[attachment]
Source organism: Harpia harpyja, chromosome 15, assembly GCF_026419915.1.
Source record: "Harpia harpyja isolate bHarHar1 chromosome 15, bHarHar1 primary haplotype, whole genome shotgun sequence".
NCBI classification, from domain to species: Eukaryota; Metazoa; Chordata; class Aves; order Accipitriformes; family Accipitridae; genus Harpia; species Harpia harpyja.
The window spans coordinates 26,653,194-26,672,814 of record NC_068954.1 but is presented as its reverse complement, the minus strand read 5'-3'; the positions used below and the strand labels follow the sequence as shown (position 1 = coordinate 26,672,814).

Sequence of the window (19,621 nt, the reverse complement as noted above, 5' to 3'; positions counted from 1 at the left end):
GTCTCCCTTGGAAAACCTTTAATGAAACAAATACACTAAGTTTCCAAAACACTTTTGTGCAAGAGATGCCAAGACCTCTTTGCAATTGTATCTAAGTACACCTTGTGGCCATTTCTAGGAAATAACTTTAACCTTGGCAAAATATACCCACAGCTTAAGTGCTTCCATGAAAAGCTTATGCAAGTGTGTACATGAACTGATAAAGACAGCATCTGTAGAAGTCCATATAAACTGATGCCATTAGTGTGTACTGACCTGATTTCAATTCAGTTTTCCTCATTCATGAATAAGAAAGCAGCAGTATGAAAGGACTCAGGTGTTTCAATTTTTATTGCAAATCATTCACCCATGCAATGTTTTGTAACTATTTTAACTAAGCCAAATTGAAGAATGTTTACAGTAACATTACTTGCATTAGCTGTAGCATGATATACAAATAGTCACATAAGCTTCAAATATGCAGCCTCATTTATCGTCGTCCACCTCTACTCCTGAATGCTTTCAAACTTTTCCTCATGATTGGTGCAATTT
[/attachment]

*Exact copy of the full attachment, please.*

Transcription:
Source organism: Harpia harpyja, chromosome 15, assembly GCF_026419915.1.
Source record: "Harpia harpyja isolate bHarHar1 chromosome 15, bHarHar1 primary haplotype, whole genome shotgun sequence".
NCBI classification, from domain to species: Eukaryota; Metazoa; Chordata; class Aves; order Accipitriformes; family Accipitridae; genus Harpia; species Harpia harpyja.
The window spans coordinates 26,653,194-26,672,814 of record NC_068954.1 but is presented as its reverse complement, the minus strand read 5'-3'; the positions used below and the strand labels follow the sequence as shown (position 1 = coordinate 26,672,814).

Sequence of the window (19,621 nt, the reverse complement as noted above, 5' to 3'; positions counted from 1 at the left end):
GTCTCCCTTGGAAAACCTTTAATGAAACAAATACACTAAGTTTCCAAAACACTTTTGTGCAAGAGATGCCAAGACCTCTTTGCAATTGTATCTAAGTACACCTTGTGGCCATTTCTAGGAAATAACTTTAACCTTGGCAAAATATACCCACAGCTTAAGTGCTTCCATGAAAAGCTTATGCAAGTGTGTACATGAACTGATAAAGACAGCATCTGTAGAAGTCCATATAAACTGATGCCATTAGTGTGTACTGACCTGATTTCAATTCAGTTTTCCTCATTCATGAATAAGAAAGCAGCAGTATGAAAGGACTCAGGTGTTTCAATTTTTATTGCAAATCATTCACCCATGCAATGTTTTGTAACTATTTTAACTAAGCCAAATTGAAGAATGTTTACAGTAACATTACTTGCATTAGCTGTAGCATGATATACAAATAGTCACATAAGCTTCAAATATGCAGCCTCATTTATCGTCGTCCACCTCTACTCCTGAATGCTTTCAAACTTTTCCTCATGATTGGTGCAATTT